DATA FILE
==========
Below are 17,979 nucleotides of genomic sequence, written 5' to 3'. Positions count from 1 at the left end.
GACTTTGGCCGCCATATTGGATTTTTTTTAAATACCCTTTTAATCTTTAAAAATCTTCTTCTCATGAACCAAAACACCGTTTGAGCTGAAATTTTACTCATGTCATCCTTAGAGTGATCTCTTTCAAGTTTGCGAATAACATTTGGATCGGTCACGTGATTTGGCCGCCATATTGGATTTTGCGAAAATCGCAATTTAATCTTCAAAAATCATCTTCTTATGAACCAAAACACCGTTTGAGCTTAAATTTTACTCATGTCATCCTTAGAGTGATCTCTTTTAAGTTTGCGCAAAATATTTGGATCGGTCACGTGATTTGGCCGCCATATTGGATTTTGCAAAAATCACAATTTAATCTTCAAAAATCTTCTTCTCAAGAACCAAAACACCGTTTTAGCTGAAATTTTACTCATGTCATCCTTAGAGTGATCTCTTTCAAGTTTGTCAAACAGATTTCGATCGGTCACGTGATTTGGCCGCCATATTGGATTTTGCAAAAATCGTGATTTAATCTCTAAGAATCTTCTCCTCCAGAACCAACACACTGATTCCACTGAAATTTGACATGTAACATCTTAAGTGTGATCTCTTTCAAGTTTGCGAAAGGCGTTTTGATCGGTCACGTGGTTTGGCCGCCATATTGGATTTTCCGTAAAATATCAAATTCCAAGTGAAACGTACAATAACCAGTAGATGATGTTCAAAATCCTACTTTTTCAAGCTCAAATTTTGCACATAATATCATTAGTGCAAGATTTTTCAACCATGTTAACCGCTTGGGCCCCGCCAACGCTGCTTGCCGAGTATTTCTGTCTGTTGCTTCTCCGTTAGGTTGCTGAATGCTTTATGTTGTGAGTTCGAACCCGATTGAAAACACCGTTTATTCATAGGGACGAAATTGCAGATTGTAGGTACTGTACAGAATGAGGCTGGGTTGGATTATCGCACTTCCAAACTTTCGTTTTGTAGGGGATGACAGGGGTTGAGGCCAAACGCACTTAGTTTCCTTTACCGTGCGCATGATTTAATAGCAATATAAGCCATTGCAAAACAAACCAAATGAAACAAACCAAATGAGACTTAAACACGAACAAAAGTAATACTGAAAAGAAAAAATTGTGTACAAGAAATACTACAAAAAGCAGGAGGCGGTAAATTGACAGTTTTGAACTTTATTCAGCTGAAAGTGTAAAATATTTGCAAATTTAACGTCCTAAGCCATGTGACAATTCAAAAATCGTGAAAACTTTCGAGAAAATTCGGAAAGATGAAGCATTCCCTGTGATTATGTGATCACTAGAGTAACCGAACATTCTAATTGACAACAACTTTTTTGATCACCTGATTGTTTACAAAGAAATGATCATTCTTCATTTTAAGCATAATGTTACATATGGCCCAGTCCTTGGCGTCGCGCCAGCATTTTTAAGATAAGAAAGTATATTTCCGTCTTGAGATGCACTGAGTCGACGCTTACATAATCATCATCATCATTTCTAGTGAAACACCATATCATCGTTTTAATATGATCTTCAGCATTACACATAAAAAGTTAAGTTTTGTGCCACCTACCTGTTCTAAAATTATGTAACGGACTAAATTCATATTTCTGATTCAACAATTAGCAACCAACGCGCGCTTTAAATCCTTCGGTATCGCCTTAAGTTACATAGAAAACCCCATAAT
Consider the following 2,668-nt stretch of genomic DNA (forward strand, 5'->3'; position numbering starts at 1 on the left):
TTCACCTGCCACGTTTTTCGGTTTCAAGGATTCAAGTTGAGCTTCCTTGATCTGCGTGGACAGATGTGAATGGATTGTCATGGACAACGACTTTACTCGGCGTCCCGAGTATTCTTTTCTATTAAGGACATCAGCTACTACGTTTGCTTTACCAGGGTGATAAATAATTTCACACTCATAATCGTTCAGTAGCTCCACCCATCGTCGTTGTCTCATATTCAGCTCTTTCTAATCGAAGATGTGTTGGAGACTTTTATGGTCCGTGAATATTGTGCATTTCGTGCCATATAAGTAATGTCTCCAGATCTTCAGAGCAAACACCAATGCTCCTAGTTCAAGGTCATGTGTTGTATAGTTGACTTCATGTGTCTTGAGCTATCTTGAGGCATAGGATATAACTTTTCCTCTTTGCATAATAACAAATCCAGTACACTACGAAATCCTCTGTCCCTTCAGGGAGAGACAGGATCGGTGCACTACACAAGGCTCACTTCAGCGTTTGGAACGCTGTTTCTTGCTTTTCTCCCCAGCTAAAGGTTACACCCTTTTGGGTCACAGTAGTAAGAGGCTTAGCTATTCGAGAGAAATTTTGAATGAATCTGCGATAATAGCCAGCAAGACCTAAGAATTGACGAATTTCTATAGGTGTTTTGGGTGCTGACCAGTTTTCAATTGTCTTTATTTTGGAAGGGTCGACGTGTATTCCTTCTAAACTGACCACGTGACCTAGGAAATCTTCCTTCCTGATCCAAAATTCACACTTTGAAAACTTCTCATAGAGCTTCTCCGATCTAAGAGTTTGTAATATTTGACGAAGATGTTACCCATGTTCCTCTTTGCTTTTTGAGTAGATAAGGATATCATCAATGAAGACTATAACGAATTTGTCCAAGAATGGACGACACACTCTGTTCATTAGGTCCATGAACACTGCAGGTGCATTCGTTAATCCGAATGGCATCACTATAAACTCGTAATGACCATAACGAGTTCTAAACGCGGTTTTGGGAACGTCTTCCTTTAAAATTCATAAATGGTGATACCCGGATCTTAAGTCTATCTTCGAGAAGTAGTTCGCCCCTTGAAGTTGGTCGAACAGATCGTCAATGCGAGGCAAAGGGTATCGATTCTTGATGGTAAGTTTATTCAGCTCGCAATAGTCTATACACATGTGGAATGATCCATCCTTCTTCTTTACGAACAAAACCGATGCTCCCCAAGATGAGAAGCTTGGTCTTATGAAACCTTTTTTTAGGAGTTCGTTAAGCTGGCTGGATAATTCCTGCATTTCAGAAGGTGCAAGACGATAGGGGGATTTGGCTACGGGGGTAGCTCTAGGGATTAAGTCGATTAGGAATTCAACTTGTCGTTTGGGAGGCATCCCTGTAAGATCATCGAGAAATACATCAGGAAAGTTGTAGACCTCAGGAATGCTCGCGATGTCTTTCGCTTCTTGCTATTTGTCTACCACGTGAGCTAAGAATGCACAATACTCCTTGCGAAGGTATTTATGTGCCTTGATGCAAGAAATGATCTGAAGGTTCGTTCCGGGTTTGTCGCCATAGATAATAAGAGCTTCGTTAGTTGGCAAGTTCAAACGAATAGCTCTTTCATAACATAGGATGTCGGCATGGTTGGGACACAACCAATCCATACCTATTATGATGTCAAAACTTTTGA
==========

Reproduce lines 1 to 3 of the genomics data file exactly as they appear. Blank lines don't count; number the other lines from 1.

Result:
Below are 17,979 nucleotides of genomic sequence, written 5' to 3'. Positions count from 1 at the left end.
GACTTTGGCCGCCATATTGGATTTTTTTTAAATACCCTTTTAATCTTTAAAAATCTTCTTCTCATGAACCAAAACACCGTTTGAGCTGAAATTTTACTCATGTCATCCTTAGAGTGATCTCTTTCAAGTTTGCGAATAACATTTGGATCGGTCACGTGATTTGGCCGCCATATTGGATTTTGCGAAAATCGCAATTTAATCTTCAAAAATCATCTTCTTATGAACCAAAACACCGTTTGAGCTTAAATTTTACTCATGTCATCCTTAGAGTGATCTCTTTTAAGTTTGCGCAAAATATTTGGATCGGTCACGTGATTTGGCCGCCATATTGGATTTTGCAAAAATCACAATTTAATCTTCAAAAATCTTCTTCTCAAGAACCAAAACACCGTTTTAGCTGAAATTTTACTCATGTCATCCTTAGAGTGATCTCTTTCAAGTTTGTCAAACAGATTTCGATCGGTCACGTGATTTGGCCGCCATATTGGATTTTGCAAAAATCGTGATTTAATCTCTAAGAATCTTCTCCTCCAGAACCAACACACTGATTCCACTGAAATTTGACATGTAACATCTTAAGTGTGATCTCTTTCAAGTTTGCGAAAGGCGTTTTGATCGGTCACGTGGTTTGGCCGCCATATTGGATTTTCCGTAAAATATCAAATTCCAAGTGAAACGTACAATAACCAGTAGATGATGTTCAAAATCCTACTTTTTCAAGCTCAAATTTTGCACATAATATCATTAGTGCAAGATTTTTCAACCATGTTAACCGCTTGGGCCCCGCCAACGCTGCTTGCCGAGTATTTCTGTCTGTTGCTTCTCCGTTAGGTTGCTGAATGCTTTATGTTGTGAGTTCGAACCCGATTGAAAACACCGTTTATTCATAGGGACGAAATTGCAGATTGTAGGTACTGTACAGAATGAGGCTGGGTTGGATTATCGCACTTCCAAACTTTCGTTTTGTAGGGGATGACAGGGGTTGAGGCCAAACGCACTTAGTTTCCTTTACCGTGCGCATGATTTAATAGCAATATAAGCCATTGCAAAACAAACCAAATGAAACAAACCAAATGAGACTTAAACACGAACAAAAGTAATACTGAAAAGAAAAAATTGTGTACAAGAAATACTACAAAAAGCAGGAGGCGGTAAATTGACAGTTTTGAACTTTATTCAGCTGAAAGTGTAAAATATTTGCAAATTTAACGTCCTAAGCCATGTGACAATTCAAAAATCGTGAAAACTTTCGAGAAAATTCGGAAAGATGAAGCATTCCCTGTGATTATGTGATCACTAGAGTAACCGAACATTCTAATTGACAACAACTTTTTTGATCACCTGATTGTTTACAAAGAAATGATCATTCTTCATTTTAAGCATAATGTTACATATGGCCCAGTCCTTGGCGTCGCGCCAGCATTTTTAAGATAAGAAAGTATATTTCCGTCTTGAGATGCACTGAGTCGACGCTTACATAATCATCATCATCATTTCTAGTGAAACACCATATCATCGTTTTAATATGATCTTCAGCATTACACATAAAAAGTTAAGTTTTGTGCCACCTACCTGTTCTAAAATTATGTAACGGACTAAATTCATATTTCTGATTCAACAATTAGCAACCAACGCGCGCTTTAAATCCTTCGGTATCGCCTTAAGTTACATAGAAAACCCCATAAT
Consider the following 2,668-nt stretch of genomic DNA (forward strand, 5'->3'; position numbering starts at 1 on the left):